"Lady Jane" was written and composed by Jagger in early 1966 after reading the then controversial book Lady Chatterley's Lover, which uses the term "Lady Jane" to mean female genitalia.[9] According to Jagger, "the names [in the song] are historical, but it was really unconscious that they should fit together from the same period."[10] At the time, it was widely thought that an inspiration for the song was Jane Ormsby-Gore, daughter of David Ormsby-Gore, former British ambassador in Washington, who later married Michael Rainey, founder of the Hung on You boutique in Chelsea that was frequented by the Stones.[11] Its most influential development was by Jones, no longer the principal musical force for the band, searching for methods to improve upon The Rolling Stones' musical textures.[12] He expressed an intrigue in incorporating culturally diverse instruments into the band's music, investigating the sitar, koto, marimba, and testing electronics. In the press Jones talked about applying the Appalachian dulcimer into compositions, although he seemed uncertain of the instrument, saying "It's an old English instrument used at the beginning of the century". The dulcimer was first brought to his attention in March 1966 when Jones began listening to recordings of Richard Fariña. The influence of these recordings would manifest itself in Aftermath, where Jones performed with the dulcimer on two tracks, "I Am Waiting" and, more distinctively, "Lady Jane". This later contributed to Jones's status as an early pioneer in world music, and effectively shifted the band from blues rock to a versatile pop group.[13][14]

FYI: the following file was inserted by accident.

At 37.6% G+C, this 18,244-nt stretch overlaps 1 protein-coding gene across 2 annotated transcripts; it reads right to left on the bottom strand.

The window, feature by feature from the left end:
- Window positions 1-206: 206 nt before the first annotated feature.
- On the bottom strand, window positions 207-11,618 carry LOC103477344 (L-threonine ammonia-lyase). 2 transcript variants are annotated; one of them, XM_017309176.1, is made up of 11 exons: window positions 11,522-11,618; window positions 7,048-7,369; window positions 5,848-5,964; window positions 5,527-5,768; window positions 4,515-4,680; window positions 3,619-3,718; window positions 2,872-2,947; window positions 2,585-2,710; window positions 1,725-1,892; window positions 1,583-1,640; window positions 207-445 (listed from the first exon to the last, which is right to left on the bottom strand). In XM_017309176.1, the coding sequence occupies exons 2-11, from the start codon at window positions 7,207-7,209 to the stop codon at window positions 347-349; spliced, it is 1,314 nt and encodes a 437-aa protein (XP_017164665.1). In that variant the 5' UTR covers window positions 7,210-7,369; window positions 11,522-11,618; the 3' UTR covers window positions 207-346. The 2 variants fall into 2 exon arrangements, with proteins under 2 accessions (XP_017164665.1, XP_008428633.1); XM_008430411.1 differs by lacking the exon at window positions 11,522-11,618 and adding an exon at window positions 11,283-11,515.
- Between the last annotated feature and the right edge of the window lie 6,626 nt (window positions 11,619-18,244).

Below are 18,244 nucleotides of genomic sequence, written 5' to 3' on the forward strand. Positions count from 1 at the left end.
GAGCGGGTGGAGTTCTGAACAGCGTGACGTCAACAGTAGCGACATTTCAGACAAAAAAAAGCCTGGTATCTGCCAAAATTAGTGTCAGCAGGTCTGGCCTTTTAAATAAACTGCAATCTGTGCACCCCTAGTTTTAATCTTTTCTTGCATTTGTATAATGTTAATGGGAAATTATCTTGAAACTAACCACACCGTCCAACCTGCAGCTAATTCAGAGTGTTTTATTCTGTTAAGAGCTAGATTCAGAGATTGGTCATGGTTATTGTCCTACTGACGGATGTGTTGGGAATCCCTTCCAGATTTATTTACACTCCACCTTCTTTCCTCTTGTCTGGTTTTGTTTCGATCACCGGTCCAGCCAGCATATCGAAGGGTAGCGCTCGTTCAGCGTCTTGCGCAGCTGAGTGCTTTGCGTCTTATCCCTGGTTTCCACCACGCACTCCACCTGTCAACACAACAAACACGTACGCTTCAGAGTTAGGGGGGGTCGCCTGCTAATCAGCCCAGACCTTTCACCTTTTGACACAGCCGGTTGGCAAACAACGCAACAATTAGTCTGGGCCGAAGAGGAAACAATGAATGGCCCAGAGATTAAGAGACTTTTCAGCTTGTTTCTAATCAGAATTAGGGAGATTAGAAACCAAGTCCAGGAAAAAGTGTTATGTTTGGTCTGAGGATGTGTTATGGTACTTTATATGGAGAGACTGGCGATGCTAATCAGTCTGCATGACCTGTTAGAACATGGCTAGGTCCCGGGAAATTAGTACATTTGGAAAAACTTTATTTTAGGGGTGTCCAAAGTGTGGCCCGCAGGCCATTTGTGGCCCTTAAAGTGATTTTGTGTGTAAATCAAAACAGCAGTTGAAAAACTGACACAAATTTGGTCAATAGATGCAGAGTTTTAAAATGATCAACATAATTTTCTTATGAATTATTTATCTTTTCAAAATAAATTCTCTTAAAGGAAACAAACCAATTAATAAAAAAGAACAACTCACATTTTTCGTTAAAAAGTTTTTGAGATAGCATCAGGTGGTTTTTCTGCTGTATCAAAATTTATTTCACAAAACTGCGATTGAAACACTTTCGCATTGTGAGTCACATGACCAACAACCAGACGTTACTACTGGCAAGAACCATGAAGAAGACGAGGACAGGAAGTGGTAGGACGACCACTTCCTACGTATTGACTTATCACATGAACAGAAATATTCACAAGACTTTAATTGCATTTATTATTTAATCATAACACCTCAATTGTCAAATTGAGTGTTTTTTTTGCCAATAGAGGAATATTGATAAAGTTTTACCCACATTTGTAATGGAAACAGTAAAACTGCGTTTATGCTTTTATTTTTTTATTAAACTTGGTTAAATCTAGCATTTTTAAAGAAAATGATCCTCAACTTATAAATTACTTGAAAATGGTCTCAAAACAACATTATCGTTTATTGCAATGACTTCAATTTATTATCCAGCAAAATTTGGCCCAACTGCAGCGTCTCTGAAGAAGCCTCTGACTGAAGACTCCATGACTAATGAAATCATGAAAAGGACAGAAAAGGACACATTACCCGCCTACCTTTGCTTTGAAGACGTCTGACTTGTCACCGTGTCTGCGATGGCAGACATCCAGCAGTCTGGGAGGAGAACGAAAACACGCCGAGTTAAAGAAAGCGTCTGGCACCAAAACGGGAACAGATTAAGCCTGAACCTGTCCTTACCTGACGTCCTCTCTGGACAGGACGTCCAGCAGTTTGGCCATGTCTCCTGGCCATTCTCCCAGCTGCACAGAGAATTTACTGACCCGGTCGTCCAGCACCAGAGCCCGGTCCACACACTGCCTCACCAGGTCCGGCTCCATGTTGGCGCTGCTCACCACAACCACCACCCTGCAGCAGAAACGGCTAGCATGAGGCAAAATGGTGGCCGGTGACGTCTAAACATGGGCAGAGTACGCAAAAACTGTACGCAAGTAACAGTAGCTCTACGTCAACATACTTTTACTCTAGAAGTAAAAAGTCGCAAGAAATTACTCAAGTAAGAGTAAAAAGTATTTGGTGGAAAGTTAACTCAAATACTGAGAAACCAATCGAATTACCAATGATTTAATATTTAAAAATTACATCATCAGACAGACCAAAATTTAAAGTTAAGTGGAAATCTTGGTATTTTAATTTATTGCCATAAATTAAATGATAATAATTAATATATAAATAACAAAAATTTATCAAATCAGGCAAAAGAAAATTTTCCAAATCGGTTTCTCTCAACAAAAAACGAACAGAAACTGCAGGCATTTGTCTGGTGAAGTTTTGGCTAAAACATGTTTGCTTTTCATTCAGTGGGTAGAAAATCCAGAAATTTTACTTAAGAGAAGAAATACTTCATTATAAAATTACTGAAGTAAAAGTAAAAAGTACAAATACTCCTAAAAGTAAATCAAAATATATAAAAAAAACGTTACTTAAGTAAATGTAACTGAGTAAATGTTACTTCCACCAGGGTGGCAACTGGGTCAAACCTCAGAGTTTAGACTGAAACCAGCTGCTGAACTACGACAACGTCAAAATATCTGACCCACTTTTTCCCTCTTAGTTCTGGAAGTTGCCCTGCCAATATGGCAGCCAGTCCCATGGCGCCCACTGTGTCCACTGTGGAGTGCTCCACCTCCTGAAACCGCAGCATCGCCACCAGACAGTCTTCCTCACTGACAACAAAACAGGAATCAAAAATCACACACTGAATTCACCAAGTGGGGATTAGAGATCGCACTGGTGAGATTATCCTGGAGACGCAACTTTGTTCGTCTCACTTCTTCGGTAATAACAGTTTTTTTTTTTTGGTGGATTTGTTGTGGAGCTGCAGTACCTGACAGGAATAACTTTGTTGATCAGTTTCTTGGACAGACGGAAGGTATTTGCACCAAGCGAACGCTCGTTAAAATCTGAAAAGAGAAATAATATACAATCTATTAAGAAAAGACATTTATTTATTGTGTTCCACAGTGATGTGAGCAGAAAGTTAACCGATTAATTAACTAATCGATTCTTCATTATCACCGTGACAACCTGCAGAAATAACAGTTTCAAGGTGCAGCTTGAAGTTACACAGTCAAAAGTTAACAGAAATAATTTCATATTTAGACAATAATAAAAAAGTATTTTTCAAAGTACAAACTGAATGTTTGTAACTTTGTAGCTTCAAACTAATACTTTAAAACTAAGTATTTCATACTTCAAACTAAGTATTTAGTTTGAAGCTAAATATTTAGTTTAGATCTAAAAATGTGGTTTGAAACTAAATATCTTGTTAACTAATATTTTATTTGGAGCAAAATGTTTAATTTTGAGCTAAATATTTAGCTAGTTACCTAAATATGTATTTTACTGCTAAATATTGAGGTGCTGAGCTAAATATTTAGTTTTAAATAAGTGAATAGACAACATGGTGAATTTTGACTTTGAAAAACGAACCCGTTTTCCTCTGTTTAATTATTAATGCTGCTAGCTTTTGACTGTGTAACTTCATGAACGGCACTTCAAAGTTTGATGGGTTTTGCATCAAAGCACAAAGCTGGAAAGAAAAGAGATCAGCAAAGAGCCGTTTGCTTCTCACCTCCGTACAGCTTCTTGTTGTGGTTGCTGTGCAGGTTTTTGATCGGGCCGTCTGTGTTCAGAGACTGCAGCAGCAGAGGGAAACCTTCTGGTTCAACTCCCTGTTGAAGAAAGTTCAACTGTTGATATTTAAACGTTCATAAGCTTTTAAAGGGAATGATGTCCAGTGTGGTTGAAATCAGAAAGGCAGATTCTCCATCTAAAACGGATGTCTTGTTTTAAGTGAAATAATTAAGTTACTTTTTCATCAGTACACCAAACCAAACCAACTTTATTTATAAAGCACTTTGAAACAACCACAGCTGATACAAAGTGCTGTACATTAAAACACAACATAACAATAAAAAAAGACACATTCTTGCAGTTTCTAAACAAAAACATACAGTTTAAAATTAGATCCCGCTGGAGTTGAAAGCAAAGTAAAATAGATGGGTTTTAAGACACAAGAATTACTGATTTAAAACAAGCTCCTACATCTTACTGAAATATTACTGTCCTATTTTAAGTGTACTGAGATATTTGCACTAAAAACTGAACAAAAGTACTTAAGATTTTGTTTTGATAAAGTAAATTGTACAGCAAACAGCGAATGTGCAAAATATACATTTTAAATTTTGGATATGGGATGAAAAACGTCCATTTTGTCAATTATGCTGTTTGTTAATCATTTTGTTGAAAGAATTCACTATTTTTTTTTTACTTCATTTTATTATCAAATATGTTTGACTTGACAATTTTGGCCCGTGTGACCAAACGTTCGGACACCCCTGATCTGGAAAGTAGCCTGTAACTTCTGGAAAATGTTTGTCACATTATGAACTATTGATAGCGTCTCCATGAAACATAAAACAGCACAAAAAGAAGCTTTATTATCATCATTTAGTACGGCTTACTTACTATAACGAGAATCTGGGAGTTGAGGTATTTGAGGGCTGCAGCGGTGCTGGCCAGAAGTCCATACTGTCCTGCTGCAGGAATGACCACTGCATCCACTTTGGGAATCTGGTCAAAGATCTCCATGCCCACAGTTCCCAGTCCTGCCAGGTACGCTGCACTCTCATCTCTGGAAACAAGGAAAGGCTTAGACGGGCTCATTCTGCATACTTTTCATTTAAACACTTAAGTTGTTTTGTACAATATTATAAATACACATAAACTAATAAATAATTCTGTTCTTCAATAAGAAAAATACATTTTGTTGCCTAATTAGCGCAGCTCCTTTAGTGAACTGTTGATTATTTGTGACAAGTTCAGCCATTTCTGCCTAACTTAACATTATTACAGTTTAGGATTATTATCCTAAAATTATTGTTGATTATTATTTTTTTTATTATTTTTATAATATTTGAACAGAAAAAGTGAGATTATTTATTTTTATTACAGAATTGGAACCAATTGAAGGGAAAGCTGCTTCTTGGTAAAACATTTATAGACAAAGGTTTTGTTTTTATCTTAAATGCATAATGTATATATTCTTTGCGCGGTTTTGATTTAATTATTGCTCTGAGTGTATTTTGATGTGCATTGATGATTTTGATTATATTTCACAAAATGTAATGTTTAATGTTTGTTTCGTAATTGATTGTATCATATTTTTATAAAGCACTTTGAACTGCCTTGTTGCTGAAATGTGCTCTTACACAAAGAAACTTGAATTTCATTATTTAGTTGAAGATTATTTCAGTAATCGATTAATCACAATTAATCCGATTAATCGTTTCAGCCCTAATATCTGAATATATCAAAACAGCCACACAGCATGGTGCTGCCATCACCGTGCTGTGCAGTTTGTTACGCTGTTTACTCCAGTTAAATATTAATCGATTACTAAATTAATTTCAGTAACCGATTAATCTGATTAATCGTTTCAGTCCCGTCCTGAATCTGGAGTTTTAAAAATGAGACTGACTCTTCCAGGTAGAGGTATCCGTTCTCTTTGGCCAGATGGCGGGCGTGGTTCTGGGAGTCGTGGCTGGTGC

The master recording of "Lady Jane" was recorded from 6 to 9 March 1966, at RCA Studios in Los Angeles, with sound engineer Dave Hassinger guiding the band through the process (despite Andrew Loog Oldham being credited as producer).[15] Mark Brend has indicated that the influence of Fariña's dulcimer playing can be clearly heard – most noticeably in Jones's recurring counter-melody to a call and response with Jagger's vocals. Jones plays the instrument in the traditional style, with it placed on his knees fretted with a biter and plucked with a quill.[13] In addition to the striking dulcimer motif, "Lady Jane" is also highlighted by Jack Nitzche's harpsichord accompaniment halfway through the song.[16] "Lady Jane" also exhibits influences of author Geoffry Chaucer, particularly in Jagger's vocal delivery and diction. To Richards, "Lady Jane is very Elizabethan. There are a few places in England where people still speak that way, Chaucer English".[16][17] The vocal melody is set in the subtonic range, rather than the conventional major seventh scale degree, which presents a Renaissance-style modal. Although stylistically the two songs have little in common, the modality connects the Eastern melody and harmonies of "Lady Jane" to "Paint It Black".[18]